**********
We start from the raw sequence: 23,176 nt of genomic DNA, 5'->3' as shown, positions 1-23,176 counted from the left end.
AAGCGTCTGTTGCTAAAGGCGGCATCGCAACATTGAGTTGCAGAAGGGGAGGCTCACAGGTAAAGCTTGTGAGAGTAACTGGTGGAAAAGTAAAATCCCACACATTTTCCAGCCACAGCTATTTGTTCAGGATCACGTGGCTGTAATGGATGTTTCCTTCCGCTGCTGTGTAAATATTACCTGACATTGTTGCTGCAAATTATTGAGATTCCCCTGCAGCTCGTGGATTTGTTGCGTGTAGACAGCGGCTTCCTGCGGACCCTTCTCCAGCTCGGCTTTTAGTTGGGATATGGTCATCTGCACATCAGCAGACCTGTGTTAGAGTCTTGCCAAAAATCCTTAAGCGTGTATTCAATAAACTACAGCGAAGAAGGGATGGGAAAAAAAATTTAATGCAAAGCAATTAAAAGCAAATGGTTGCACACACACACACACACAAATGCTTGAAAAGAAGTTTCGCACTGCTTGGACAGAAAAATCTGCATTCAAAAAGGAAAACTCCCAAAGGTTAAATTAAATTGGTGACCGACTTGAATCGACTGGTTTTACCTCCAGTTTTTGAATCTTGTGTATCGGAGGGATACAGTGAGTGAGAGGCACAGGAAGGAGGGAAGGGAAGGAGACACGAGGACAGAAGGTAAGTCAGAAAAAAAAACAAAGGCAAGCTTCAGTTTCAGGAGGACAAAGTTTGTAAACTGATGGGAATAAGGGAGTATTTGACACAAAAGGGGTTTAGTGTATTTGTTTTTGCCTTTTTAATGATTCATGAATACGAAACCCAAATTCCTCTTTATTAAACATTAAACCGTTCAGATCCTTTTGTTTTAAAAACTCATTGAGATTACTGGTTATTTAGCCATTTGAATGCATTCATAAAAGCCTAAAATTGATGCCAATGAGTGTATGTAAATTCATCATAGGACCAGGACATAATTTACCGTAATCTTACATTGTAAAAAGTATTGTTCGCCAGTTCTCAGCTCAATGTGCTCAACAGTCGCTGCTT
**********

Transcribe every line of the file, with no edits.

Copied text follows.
We start from the raw sequence: 23,176 nt of genomic DNA, 5'->3' as shown, positions 1-23,176 counted from the left end.
AAGCGTCTGTTGCTAAAGGCGGCATCGCAACATTGAGTTGCAGAAGGGGAGGCTCACAGGTAAAGCTTGTGAGAGTAACTGGTGGAAAAGTAAAATCCCACACATTTTCCAGCCACAGCTATTTGTTCAGGATCACGTGGCTGTAATGGATGTTTCCTTCCGCTGCTGTGTAAATATTACCTGACATTGTTGCTGCAAATTATTGAGATTCCCCTGCAGCTCGTGGATTTGTTGCGTGTAGACAGCGGCTTCCTGCGGACCCTTCTCCAGCTCGGCTTTTAGTTGGGATATGGTCATCTGCACATCAGCAGACCTGTGTTAGAGTCTTGCCAAAAATCCTTAAGCGTGTATTCAATAAACTACAGCGAAGAAGGGATGGGAAAAAAAATTTAATGCAAAGCAATTAAAAGCAAATGGTTGCACACACACACACACACAAATGCTTGAAAAGAAGTTTCGCACTGCTTGGACAGAAAAATCTGCATTCAAAAAGGAAAACTCCCAAAGGTTAAATTAAATTGGTGACCGACTTGAATCGACTGGTTTTACCTCCAGTTTTTGAATCTTGTGTATCGGAGGGATACAGTGAGTGAGAGGCACAGGAAGGAGGGAAGGGAAGGAGACACGAGGACAGAAGGTAAGTCAGAAAAAAAAACAAAGGCAAGCTTCAGTTTCAGGAGGACAAAGTTTGTAAACTGATGGGAATAAGGGAGTATTTGACACAAAAGGGGTTTAGTGTATTTGTTTTTGCCTTTTTAATGATTCATGAATACGAAACCCAAATTCCTCTTTATTAAACATTAAACCGTTCAGATCCTTTTGTTTTAAAAACTCATTGAGATTACTGGTTATTTAGCCATTTGAATGCATTCATAAAAGCCTAAAATTGATGCCAATGAGTGTATGTAAATTCATCATAGGACCAGGACATAATTTACCGTAATCTTACATTGTAAAAAGTATTGTTCGCCAGTTCTCAGCTCAATGTGCTCAACAGTCGCTGCTT